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Farmington community mourns the loss of firefighter

By Ted Glanzer

Staff Writer



His mother made him go.

Looking for something for her son, David Barr, to do, Chris Rzewnicki signed up the then-14-year-old Barr for the Farmington fire cadet program after seeing a sign outside the Tunxis Hose Company No. 1 station in Unionville.

Barr, reluctant at first, got several of his buddies, including close friend Logan Rickis, to go with him to the meetings.

It turned out he and his friends loved it. The work. The camaraderie. The sense of purpose it gave them.

“The joke was all the other kids didn’t want to do it,” Brian Hunter, Tunxis Hose’s house captain and past chief, said.

Barr and his friends eventually passed through the cadet program and they all became firefighters, with Barr rising to the rank of second lieutenant of rescue in addition to his day job as an HVAC technician and a propane technician.

“He loved the program so much,” Rickis, who is also a lieutenant at Tunxis Hose, said.

Rickis said it took him some convincing to go to those first cadet meetings a decade ago.

“I was like him; I didn’t want to get out of comfort zone,” Rickis said. “[Barr] saw that in me, and convinced in me to go. I really picked up same thing as him.”

In addition to earning his Firefighter 1 and Firefighter 2 certificates, Barr also became an EMT.

All of that came to a jarring and tragic end when Barr died crashing his Harley Davidson motorcycle in Litchfield, according to state police. He was 24 years old.

Barr, according to police, was traveling on Thomaston Road in Litchfield when he lost control of his motorcycle and collided with two traffic signs and then a wall on the side of a pet feed store. The crash remains under investigation.

News of his death sent shockwaves through not only the Farmington firefighter community, but numerous other area organizations to which even his closest friends didn’t know Barr belonged.

Barr, according to Rickis, was a big-hearted and kind social catalyst – someone who could bring disparate groups of people together, and who could be relied on above all others in a pinch.

“He was the guy who was always there and would do anything to bring people together,” Rickis said. “So many people have become friends through him. He was the one person who could make you laugh or always be there.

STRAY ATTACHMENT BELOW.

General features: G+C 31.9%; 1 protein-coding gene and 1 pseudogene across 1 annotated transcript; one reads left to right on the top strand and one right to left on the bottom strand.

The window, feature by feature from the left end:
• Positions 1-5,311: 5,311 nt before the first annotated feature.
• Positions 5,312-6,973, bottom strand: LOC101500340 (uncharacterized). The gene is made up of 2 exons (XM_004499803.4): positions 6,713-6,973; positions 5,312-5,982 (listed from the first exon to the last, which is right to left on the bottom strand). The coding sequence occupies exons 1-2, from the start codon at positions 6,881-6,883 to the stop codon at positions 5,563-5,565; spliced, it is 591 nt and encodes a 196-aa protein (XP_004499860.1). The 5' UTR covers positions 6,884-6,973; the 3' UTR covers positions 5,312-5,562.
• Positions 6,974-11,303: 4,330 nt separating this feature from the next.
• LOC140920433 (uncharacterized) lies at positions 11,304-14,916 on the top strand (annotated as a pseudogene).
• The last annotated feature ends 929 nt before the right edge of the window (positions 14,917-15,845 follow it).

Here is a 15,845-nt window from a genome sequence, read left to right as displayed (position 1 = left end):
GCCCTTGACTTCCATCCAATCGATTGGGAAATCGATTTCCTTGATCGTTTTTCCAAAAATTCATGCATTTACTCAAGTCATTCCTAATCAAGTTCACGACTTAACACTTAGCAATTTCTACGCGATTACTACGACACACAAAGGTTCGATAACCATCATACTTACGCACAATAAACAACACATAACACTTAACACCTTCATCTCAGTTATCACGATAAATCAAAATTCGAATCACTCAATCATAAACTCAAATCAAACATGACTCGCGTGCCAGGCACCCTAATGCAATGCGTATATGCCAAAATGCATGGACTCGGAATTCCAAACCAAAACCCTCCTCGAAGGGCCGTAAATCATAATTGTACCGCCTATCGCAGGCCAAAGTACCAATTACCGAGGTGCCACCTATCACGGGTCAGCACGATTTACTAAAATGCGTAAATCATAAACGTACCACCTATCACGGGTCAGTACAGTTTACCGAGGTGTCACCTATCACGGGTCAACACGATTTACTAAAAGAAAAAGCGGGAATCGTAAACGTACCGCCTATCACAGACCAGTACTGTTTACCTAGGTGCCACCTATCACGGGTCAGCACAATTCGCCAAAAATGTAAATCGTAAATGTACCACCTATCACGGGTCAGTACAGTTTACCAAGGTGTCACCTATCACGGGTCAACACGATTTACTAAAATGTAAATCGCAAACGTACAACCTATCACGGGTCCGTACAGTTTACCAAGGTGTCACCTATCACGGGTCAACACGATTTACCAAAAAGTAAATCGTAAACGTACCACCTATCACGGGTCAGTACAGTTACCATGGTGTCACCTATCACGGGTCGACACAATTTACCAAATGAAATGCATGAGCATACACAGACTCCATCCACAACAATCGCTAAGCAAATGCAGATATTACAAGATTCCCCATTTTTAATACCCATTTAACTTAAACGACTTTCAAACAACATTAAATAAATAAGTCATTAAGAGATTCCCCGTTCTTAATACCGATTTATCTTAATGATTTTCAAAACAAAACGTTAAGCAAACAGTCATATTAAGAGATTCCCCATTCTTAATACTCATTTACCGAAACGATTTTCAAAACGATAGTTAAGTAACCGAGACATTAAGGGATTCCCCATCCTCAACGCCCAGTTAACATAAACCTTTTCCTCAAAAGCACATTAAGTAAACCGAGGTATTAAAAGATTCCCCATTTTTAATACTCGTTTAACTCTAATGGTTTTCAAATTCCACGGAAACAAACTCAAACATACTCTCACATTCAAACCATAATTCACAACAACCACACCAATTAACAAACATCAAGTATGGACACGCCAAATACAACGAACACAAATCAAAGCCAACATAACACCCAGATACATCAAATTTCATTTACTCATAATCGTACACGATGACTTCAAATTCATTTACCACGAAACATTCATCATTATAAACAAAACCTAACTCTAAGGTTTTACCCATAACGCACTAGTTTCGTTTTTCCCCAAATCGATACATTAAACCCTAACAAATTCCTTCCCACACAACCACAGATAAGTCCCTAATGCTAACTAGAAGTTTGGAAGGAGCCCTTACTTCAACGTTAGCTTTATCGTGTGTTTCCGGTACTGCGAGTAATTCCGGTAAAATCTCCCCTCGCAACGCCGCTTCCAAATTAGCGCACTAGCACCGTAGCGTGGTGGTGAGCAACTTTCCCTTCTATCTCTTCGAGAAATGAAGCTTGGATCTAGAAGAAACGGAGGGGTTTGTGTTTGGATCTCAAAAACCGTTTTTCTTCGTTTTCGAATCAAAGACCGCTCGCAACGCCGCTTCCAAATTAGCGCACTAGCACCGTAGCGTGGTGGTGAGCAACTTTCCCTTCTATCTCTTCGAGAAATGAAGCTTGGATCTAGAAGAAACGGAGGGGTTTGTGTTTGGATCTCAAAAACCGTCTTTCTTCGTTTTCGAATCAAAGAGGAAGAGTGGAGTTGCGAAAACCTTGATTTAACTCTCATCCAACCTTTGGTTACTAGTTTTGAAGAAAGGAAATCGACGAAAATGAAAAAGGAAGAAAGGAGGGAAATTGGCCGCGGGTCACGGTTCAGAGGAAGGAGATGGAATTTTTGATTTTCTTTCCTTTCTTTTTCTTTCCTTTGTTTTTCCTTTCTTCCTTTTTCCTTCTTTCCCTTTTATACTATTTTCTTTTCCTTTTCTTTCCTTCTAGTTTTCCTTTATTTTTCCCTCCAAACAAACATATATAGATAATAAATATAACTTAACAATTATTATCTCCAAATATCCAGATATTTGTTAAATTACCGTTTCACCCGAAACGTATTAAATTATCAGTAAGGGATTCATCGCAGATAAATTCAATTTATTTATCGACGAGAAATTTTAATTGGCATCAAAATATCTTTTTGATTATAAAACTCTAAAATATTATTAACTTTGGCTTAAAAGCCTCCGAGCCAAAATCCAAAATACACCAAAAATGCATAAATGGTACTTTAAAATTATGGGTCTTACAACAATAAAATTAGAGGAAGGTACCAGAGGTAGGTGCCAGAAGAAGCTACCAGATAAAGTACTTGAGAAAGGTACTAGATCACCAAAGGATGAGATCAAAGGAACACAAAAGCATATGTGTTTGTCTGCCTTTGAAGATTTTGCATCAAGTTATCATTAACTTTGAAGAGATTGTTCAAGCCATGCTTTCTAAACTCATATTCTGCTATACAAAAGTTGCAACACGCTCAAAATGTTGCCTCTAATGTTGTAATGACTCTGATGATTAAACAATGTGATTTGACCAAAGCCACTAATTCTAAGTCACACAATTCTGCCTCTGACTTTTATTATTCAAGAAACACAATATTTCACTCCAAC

“I can’t tell you how many times saved me when I needed help working the house or my car. It didn’t matter what time I needed him, he’d get there somehow.”

Barr was Rickis’ first friend in Farmington when Rickis moved to town when he was 10 years old.

“He was the one who would say, ‘Sit with me on the bus, let’s hang out after school,’” Rickis said. “My mom considers him second son. We grew up a lot together. We looked at colleges together.”

Hunter said Barr would be one of the first people to volunteer to help someone move or use his HVAC expertise to help a homeowner, charging them only for parts but not the labor.

“He was genuinely a good kid,” Hunter said, adding Barr fit in naturally with the culture at Tunxis Hose, which, yes, entails serving as firefighters above all else.

Hunter, however, added, that Tunxis engenders a family atmosphere where the 40-plus members frequently get together and socialize as well. Young men and women in their 20s easily mix with firefighters decades their senior, Hunter said.

Barr was “an old soul,” Hunter said.

At a time when, at least until before the pandemic, young people were fleeing Connecticut, Barr purchased a house in Burlington, just over the Farmington line, Hunter said.

“You don’t see many kids that age laying down roots, and certainly not in this area,” Hunter said.

“He had friends everywhere, including social clubs in New Britain. He had all these pockets of friends we never even knew about. It wasn’t just Dave from Tunxis Hose. He belonged to motorcycle clubs; he was everywhere. At 24, he was joining social clubs. He was Boomer stuck in a millennial’s body.”

Perhaps the only thing he loved as much as his friends and being a firefighter was riding motorcycles.

“He’s loved bikes since little kid, and he always liked Harleys,” Hunter said. “He was an up and comer. He was young but ambitious; he had a lot of accomplishments ahead of him. It’s too bad.”

David Barr graduated from E.C. Goodwin Technical School in New Britain in 2014. He became a full-time firefighter in 2015 and was named Rookie of the Year in 2016, according to his obituary.

He also became an EMT in 2016 and earned several awards for his service. He was elected rescue lieutenant in 2018, according to his obituary.

His obituary says he is survived by his sister Stephanie Rose Barr, parents Frank Barr and Chris Rzewnicki, grandparents Robert and Madelyn Rzewnicki, David Barr, aunt and uncles Jessica Barr, Jennifer and Dennis Stapell, Jeff and Betty Rzewnicki, cousins Matt and Tim Stapell, Tony, Angela, and Cela Rzewnicki.


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